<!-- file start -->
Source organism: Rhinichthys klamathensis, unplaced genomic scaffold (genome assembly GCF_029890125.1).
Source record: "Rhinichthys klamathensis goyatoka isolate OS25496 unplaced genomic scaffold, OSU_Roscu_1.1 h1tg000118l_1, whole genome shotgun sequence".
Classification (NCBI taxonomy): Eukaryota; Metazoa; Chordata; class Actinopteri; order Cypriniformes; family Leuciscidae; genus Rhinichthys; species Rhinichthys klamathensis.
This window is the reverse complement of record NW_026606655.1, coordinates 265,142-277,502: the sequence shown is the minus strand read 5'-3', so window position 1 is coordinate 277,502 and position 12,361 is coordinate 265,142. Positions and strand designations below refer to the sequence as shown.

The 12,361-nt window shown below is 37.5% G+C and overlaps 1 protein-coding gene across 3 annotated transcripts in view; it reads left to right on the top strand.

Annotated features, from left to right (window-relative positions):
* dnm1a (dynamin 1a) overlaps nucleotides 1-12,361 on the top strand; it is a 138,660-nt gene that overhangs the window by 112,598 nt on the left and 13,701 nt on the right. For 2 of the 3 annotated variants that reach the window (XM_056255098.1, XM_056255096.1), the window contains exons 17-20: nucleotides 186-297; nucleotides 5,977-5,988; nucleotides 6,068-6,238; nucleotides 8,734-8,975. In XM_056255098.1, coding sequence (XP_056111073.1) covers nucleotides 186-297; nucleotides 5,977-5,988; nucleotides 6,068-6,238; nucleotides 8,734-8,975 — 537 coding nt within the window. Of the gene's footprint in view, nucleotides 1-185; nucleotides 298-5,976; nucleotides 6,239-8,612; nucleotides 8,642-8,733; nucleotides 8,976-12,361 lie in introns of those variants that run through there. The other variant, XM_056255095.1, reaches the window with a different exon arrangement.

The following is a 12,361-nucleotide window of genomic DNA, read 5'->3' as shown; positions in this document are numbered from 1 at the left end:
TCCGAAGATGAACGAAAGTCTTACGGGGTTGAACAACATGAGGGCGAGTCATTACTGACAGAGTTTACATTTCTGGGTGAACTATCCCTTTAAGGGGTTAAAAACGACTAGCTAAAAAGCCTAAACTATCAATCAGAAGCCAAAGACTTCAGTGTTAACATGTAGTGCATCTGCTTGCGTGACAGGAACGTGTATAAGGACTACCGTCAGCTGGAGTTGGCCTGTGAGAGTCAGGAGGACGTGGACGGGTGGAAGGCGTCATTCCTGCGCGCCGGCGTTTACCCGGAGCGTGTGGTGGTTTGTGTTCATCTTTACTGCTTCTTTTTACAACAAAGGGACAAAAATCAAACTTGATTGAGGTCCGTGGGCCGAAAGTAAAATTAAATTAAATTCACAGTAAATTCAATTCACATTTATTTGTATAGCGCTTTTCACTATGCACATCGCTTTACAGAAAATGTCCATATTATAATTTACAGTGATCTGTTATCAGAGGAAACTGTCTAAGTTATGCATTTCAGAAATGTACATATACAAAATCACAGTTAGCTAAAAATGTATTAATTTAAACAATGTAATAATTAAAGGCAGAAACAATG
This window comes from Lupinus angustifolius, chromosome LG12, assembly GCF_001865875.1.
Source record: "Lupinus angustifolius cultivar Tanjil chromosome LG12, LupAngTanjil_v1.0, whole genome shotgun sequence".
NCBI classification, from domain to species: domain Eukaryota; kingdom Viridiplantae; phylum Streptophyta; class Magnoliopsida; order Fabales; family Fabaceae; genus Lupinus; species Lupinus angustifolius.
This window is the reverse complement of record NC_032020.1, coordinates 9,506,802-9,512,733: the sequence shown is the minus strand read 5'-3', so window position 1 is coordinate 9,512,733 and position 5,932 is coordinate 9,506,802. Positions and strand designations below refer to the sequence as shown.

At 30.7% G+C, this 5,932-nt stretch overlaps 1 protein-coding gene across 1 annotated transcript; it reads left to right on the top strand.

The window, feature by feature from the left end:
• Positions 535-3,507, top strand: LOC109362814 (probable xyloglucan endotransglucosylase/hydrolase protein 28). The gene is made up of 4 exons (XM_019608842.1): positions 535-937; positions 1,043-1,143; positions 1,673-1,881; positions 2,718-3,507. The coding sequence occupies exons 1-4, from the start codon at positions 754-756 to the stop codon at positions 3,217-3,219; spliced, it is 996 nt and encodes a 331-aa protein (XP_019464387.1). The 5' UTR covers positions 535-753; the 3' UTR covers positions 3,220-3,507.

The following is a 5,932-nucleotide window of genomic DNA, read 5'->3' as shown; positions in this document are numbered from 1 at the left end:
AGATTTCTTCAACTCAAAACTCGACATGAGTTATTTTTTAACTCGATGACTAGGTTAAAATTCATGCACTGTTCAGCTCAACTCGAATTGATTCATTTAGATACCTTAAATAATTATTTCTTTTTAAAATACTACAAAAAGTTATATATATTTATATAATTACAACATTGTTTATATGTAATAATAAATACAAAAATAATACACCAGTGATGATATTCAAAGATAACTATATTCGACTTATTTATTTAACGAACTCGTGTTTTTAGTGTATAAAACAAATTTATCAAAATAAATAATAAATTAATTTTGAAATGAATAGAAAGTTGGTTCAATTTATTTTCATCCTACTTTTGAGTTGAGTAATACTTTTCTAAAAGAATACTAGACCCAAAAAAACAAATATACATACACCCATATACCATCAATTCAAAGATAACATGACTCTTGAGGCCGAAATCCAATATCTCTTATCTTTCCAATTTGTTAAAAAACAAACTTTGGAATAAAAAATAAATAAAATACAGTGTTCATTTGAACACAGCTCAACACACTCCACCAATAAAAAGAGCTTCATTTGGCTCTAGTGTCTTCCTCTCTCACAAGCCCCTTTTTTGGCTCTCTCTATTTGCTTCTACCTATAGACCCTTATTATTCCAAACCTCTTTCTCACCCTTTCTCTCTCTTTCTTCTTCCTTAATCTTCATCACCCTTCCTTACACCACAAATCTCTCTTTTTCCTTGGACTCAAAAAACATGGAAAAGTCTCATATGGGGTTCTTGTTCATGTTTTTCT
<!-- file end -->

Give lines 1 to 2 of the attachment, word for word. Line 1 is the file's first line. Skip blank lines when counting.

Source organism: Rhinichthys klamathensis, unplaced genomic scaffold (genome assembly GCF_029890125.1).
Source record: "Rhinichthys klamathensis goyatoka isolate OS25496 unplaced genomic scaffold, OSU_Roscu_1.1 h1tg000118l_1, whole genome shotgun sequence".